Generation wired
This change is one of the most important factors that defines Generation Y. As the first true children of the Information Age, they have grown up with rapid change — in technology, in science and in society. Theyre the first real Cyber Generation, and are the first generation to really benefit from the incredible power of the Internet.
This has resulted in a generation that expects immediacy. They want it all, and they want it now. And, as if thats not enough, they want it tailored to their individual tastes. They value choice and variety and they want to see options. Individualism is the license to make money from Generation Y. Offering truly custom-made products and individualised services will be the key to real success with this generation. Marketers must move away from broadcasting to narrow-casting. Products must move from mass-production to mass-customisation.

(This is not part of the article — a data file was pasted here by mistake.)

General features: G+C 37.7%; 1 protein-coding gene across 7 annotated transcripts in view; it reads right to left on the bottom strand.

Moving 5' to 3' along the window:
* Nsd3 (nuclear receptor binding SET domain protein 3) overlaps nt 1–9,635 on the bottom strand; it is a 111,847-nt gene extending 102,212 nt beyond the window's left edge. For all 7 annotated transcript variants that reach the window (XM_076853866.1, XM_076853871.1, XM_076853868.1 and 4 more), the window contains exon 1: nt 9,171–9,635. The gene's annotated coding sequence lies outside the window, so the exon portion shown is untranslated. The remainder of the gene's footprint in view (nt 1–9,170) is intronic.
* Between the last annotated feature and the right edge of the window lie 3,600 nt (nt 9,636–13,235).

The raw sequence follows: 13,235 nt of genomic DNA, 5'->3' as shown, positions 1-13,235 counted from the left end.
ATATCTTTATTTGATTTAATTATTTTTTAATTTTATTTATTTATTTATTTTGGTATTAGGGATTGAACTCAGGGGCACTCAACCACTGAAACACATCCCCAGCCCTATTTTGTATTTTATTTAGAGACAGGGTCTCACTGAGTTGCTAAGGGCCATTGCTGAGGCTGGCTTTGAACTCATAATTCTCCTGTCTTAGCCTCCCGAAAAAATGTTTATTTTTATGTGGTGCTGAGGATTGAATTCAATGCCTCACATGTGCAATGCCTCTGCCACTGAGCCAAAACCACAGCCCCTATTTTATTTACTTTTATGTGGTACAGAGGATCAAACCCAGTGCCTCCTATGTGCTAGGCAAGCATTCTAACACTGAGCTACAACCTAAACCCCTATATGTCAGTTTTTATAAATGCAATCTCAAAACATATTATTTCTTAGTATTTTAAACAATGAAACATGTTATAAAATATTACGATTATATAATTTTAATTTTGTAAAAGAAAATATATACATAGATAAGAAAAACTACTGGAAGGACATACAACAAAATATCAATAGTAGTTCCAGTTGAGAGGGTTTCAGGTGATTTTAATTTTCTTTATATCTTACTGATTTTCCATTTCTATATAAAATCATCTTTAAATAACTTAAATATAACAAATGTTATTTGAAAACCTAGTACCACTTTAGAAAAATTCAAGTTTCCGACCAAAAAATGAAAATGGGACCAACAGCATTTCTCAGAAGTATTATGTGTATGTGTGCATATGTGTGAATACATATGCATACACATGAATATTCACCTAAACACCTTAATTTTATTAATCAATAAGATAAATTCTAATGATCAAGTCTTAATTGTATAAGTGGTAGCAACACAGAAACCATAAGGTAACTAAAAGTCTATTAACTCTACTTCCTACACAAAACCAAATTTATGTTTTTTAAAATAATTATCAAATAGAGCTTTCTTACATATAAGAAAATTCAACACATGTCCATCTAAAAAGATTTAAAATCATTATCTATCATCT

But you have to keep up. Because having access to the Internet means that these kids have access to global markets. Finding out about fashions after they hit the catwalks in Europe and the schools in the States is too late. The Cyber Generation will be way ahead of you.
The wired phenomenon has also resulted in another trend that towards interactivity. This can best be explained through Generation Ys cultural weapon of choice the remote control. Although Generation Xers and Boomers tend to use the remote control because theyre lazy, for Generation Y the remote is anything but a tool for passivity. In fact, it allows for interactivity with the television. Using the remote control, they flip between four or five channels, not searching for a show to watch, but rather watching all five programmes at once.